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Nuclear Energy Institute
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Administration’s Electricity Restructuring Bill Good First Step, But More Changes to Atomic Energy Act

WASHINGTON—The following is a statement from Marvin S. Fertel, senior vice president of the Nuclear Energy Institute, regarding the Clinton Administration's proposed legislation to restructure the electric utility industry.

"The administration's proposed legislation is a good first step in many respects toward ensuring that there are no impediments to fair competition for nuclear power plants, but there is ample opportunity to improve this legislation.

"The bill must include essential provisions that ensure that nuclear power plants are not placed at a competitive disadvantage during a transition to competition and to provide plant owners with the best possible flexibility to reposition their assets. Importantly, the administration proposes to amend the Atomic Energy Act and the tax code to meet these goals. However, more comprehensive changes to both laws are required to provide a level playing field for the nation's 103 nuclear power reactors.

"Although the bill would remove the requirement in the Atomic Energy Act that the Nuclear Regulatory Commission conduct antitrust reviews in license transfer proceedings, it needs to address other important changes to the law. These include removing the prohibition on foreign ownership of commercial nuclear power plants, clarifying NRC authority to determine what type of review is required for license transfer proceedings, and creating a mechanism to ensure NRC authority over former licensees with plant decommissioning obligations."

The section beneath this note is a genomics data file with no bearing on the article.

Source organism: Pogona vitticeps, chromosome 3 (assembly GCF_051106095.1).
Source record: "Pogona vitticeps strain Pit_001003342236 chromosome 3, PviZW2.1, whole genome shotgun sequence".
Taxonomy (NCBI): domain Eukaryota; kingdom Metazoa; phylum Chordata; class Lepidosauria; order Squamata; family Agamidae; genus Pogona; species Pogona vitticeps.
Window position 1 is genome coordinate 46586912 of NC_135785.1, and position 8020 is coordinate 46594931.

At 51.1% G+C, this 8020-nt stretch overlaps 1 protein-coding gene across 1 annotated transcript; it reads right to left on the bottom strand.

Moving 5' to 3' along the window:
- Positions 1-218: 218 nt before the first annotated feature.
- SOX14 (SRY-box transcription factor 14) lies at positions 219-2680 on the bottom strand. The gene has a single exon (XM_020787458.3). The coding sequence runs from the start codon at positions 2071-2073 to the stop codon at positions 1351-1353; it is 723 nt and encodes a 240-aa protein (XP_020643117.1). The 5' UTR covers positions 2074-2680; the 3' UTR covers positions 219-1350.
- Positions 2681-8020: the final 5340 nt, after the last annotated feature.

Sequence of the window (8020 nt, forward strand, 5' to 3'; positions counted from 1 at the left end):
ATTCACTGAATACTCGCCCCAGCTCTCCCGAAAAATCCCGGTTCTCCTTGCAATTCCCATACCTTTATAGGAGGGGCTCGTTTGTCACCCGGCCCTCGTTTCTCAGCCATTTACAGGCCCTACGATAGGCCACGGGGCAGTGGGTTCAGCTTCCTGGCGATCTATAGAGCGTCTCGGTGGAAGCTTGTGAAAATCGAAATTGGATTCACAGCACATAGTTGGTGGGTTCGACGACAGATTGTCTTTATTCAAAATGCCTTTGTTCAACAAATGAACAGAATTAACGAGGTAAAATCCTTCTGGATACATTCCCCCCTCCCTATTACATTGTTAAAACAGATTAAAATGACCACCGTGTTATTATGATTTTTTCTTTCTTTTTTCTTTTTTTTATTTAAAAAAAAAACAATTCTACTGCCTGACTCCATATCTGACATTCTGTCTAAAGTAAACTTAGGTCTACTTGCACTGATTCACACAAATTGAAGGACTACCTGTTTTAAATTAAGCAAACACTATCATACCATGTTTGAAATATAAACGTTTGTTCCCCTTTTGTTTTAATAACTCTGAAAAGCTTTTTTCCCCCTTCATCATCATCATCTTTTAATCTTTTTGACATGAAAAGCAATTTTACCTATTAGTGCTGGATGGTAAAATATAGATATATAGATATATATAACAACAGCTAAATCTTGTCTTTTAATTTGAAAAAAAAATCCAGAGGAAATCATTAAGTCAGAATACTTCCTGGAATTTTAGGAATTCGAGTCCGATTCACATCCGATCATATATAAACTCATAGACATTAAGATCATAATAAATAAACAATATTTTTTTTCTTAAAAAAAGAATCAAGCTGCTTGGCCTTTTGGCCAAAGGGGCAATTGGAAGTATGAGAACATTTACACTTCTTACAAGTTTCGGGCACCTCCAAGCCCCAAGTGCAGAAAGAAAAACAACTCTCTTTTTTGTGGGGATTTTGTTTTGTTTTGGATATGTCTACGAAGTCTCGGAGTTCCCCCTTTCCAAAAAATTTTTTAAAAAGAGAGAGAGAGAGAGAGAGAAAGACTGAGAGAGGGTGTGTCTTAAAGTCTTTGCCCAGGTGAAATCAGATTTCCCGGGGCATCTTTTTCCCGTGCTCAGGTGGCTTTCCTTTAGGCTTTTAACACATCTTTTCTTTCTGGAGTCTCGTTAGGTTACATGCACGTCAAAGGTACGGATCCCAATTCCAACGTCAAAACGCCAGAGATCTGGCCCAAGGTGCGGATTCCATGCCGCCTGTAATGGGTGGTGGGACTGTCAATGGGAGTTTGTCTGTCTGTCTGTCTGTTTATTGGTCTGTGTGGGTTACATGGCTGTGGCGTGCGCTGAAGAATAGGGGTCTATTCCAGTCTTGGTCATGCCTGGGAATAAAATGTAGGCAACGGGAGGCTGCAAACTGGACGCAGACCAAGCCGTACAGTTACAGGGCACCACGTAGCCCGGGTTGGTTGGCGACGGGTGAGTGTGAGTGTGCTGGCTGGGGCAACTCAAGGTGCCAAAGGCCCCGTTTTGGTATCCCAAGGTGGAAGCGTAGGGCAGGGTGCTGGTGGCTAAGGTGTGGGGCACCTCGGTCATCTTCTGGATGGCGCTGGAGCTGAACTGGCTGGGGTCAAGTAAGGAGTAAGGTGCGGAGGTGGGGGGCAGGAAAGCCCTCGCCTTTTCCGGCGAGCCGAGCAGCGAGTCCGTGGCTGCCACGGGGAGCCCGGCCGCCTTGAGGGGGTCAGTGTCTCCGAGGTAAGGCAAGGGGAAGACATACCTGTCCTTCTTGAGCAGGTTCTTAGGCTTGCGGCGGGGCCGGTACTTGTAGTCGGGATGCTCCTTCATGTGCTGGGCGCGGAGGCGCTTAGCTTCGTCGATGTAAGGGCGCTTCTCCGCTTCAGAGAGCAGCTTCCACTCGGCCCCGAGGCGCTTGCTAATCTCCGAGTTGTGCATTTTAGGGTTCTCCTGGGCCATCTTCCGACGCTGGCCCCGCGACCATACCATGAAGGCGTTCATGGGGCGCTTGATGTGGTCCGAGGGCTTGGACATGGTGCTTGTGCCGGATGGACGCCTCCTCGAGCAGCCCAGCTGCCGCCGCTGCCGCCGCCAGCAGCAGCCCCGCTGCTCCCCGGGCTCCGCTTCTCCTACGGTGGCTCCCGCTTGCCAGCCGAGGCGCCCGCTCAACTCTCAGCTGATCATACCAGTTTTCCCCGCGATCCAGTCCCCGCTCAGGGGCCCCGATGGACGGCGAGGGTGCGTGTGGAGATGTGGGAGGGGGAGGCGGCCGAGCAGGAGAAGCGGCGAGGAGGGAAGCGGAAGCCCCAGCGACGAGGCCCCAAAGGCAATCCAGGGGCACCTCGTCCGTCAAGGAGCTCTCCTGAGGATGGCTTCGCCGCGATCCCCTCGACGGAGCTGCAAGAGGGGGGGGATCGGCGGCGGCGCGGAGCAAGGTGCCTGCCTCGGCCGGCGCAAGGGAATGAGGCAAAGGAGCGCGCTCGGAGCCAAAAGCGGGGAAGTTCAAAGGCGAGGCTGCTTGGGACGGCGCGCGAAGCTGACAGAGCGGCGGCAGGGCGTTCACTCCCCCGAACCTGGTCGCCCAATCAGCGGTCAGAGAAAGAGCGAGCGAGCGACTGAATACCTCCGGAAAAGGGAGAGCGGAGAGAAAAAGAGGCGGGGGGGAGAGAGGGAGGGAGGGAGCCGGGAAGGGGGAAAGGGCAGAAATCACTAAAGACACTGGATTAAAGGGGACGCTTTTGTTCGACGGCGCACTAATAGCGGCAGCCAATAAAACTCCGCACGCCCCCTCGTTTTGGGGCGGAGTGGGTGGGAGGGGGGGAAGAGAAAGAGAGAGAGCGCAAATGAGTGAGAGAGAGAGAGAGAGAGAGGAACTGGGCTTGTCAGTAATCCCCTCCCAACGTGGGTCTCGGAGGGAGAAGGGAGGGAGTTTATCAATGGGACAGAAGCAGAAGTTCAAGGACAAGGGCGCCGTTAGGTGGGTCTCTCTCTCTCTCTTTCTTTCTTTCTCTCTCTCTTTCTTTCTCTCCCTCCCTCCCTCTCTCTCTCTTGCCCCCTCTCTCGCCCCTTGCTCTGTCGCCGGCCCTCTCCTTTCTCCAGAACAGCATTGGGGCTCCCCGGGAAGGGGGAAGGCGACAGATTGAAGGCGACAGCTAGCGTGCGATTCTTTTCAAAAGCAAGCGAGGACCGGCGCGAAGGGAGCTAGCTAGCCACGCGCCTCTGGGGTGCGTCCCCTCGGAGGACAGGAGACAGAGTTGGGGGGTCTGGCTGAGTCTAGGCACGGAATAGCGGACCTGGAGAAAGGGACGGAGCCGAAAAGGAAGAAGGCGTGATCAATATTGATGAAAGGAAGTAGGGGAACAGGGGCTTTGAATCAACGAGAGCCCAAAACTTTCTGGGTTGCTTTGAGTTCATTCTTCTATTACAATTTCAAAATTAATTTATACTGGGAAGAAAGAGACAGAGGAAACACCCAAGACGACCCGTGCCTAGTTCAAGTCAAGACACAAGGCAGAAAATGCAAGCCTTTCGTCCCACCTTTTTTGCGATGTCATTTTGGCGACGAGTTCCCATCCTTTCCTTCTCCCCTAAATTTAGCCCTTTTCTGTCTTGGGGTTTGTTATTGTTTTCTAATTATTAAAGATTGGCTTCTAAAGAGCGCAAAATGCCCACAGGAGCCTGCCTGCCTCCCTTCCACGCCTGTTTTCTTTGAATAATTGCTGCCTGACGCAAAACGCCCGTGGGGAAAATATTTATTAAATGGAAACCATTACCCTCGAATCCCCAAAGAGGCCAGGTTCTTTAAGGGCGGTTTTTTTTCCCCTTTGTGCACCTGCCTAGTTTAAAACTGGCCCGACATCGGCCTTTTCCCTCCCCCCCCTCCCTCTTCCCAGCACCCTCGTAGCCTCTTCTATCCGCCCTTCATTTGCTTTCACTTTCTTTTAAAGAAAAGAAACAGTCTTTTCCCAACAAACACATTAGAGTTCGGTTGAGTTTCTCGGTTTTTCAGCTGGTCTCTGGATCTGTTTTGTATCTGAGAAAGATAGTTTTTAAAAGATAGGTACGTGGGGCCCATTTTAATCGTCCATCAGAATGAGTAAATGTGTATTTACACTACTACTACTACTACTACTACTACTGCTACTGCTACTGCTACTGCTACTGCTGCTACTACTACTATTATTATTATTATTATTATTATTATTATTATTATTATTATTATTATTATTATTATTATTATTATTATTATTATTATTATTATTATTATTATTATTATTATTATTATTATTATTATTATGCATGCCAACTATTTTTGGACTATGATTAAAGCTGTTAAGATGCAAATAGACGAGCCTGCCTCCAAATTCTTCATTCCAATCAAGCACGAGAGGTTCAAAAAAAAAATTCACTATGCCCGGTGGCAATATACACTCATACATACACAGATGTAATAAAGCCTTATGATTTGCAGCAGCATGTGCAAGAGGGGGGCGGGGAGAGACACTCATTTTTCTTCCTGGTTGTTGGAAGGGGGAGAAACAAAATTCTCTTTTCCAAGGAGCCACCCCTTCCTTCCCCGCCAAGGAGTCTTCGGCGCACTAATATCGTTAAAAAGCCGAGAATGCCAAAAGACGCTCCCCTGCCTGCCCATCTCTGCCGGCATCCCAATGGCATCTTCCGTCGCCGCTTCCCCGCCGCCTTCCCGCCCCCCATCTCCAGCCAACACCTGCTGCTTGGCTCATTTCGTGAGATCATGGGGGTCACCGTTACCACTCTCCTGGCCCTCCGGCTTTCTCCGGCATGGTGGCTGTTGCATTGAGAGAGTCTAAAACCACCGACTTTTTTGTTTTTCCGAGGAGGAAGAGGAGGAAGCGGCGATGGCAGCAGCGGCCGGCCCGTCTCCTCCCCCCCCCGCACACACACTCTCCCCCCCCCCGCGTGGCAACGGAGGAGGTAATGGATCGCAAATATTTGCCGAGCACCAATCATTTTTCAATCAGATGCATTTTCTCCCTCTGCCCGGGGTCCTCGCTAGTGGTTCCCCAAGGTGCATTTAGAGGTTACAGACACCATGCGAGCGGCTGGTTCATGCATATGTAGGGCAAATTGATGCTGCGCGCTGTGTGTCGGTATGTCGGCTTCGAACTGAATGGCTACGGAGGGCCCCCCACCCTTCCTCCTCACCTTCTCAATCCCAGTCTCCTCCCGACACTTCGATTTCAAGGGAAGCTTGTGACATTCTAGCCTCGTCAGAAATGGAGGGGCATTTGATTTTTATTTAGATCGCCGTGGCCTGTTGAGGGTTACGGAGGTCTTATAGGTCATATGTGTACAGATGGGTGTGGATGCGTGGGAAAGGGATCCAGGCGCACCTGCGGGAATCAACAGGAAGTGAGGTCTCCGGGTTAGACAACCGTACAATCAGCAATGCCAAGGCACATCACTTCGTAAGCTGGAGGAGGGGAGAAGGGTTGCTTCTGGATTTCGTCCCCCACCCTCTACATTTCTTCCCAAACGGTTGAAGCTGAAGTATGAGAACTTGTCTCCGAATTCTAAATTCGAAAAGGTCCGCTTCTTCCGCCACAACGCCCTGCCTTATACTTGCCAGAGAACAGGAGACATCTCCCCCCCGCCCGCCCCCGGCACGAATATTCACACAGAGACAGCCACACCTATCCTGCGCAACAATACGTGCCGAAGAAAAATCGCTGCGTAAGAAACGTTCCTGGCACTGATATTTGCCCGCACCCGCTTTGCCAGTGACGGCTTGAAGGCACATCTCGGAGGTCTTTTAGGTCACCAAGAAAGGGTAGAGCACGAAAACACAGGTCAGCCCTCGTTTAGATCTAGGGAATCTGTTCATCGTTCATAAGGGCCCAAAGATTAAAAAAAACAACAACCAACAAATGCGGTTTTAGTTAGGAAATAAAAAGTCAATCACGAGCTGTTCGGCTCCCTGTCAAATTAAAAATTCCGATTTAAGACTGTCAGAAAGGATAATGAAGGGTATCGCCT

Fertel said amendments to the tax code must be added to the legislation to ensure that nuclear plant ownership transfers do not create adverse tax consequences or unnecessarily increase decommissioning costs. "The ownership transfer of Three Mile Island Unit 1 from GPU Nuclear to AmerGen and of the Pilgrim Nuclear Power Plant from Boston Edison to Entergy Corp., underscores the importance of allowing tax-free transfers of decommissioning trusts.

"The legislation also must secure financial obligations from electricity consumers-such as payments into the federal Nuclear Waste Fund, unfunded decommissioning obligations and fees for decommissioning and decontamination of uranium enrichment plants-via a 'wires' charge.

"Since the Clean Air Act was implemented in the early 1970s, overall generation from emission-free electricity sources has nearly doubled to 31 percent, and nuclear energy has surpassed hydroelectric power as the primary source of electricity that protects our air quality. Today, nuclear energy provides about two-thirds of our emission-free electricity. Just as the administration is proposing a renewable energy portfolio standard and credit trading system, it must also recognize the important clean air benefits of nuclear power and economically recognize nuclear contributions to Clean Air Act compliance."


The Nuclear Energy Institute is the nuclear energy industry’s policy organization. This news release and additional information about nuclear energy are available on NEI’s Internet site at